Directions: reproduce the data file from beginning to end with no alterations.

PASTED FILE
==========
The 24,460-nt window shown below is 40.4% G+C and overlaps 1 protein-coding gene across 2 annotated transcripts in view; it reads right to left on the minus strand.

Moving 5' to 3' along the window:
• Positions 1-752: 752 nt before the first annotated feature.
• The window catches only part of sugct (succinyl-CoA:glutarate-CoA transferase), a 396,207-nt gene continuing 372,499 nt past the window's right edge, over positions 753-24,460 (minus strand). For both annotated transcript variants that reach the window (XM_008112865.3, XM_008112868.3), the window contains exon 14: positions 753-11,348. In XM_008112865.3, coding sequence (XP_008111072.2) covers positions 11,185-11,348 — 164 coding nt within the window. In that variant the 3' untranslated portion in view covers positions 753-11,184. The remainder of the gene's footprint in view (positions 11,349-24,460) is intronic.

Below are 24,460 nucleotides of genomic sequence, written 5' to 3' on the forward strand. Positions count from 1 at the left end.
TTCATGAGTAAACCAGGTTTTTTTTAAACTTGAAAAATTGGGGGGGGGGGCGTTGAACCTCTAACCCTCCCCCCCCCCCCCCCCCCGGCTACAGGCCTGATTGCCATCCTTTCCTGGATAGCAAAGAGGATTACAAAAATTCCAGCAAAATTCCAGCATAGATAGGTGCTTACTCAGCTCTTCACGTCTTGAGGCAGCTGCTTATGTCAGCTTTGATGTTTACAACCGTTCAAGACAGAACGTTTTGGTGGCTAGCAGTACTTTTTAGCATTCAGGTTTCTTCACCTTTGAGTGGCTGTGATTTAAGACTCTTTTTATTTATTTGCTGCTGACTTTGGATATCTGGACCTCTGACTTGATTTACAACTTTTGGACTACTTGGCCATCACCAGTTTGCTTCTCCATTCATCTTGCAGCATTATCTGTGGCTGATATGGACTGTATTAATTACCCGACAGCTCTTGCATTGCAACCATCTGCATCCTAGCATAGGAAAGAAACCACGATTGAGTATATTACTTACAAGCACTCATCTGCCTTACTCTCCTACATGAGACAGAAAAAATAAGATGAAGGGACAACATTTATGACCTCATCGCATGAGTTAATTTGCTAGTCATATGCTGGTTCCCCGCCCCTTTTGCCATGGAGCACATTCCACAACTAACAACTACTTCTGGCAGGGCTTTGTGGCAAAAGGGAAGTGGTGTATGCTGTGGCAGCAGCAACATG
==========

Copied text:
The 24,460-nt window shown below is 40.4% G+C and overlaps 1 protein-coding gene across 2 annotated transcripts in view; it reads right to left on the minus strand.

Moving 5' to 3' along the window:
• Positions 1-752: 752 nt before the first annotated feature.
• The window catches only part of sugct (succinyl-CoA:glutarate-CoA transferase), a 396,207-nt gene continuing 372,499 nt past the window's right edge, over positions 753-24,460 (minus strand). For both annotated transcript variants that reach the window (XM_008112865.3, XM_008112868.3), the window contains exon 14: positions 753-11,348. In XM_008112865.3, coding sequence (XP_008111072.2) covers positions 11,185-11,348 — 164 coding nt within the window. In that variant the 3' untranslated portion in view covers positions 753-11,184. The remainder of the gene's footprint in view (positions 11,349-24,460) is intronic.

Below are 24,460 nucleotides of genomic sequence, written 5' to 3' on the forward strand. Positions count from 1 at the left end.
TTCATGAGTAAACCAGGTTTTTTTTAAACTTGAAAAATTGGGGGGGGGGGCGTTGAACCTCTAACCCTCCCCCCCCCCCCCCCCCCGGCTACAGGCCTGATTGCCATCCTTTCCTGGATAGCAAAGAGGATTACAAAAATTCCAGCAAAATTCCAGCATAGATAGGTGCTTACTCAGCTCTTCACGTCTTGAGGCAGCTGCTTATGTCAGCTTTGATGTTTACAACCGTTCAAGACAGAACGTTTTGGTGGCTAGCAGTACTTTTTAGCATTCAGGTTTCTTCACCTTTGAGTGGCTGTGATTTAAGACTCTTTTTATTTATTTGCTGCTGACTTTGGATATCTGGACCTCTGACTTGATTTACAACTTTTGGACTACTTGGCCATCACCAGTTTGCTTCTCCATTCATCTTGCAGCATTATCTGTGGCTGATATGGACTGTATTAATTACCCGACAGCTCTTGCATTGCAACCATCTGCATCCTAGCATAGGAAAGAAACCACGATTGAGTATATTACTTACAAGCACTCATCTGCCTTACTCTCCTACATGAGACAGAAAAAATAAGATGAAGGGACAACATTTATGACCTCATCGCATGAGTTAATTTGCTAGTCATATGCTGGTTCCCCGCCCCTTTTGCCATGGAGCACATTCCACAACTAACAACTACTTCTGGCAGGGCTTTGTGGCAAAAGGGAAGTGGTGTATGCTGTGGCAGCAGCAACATG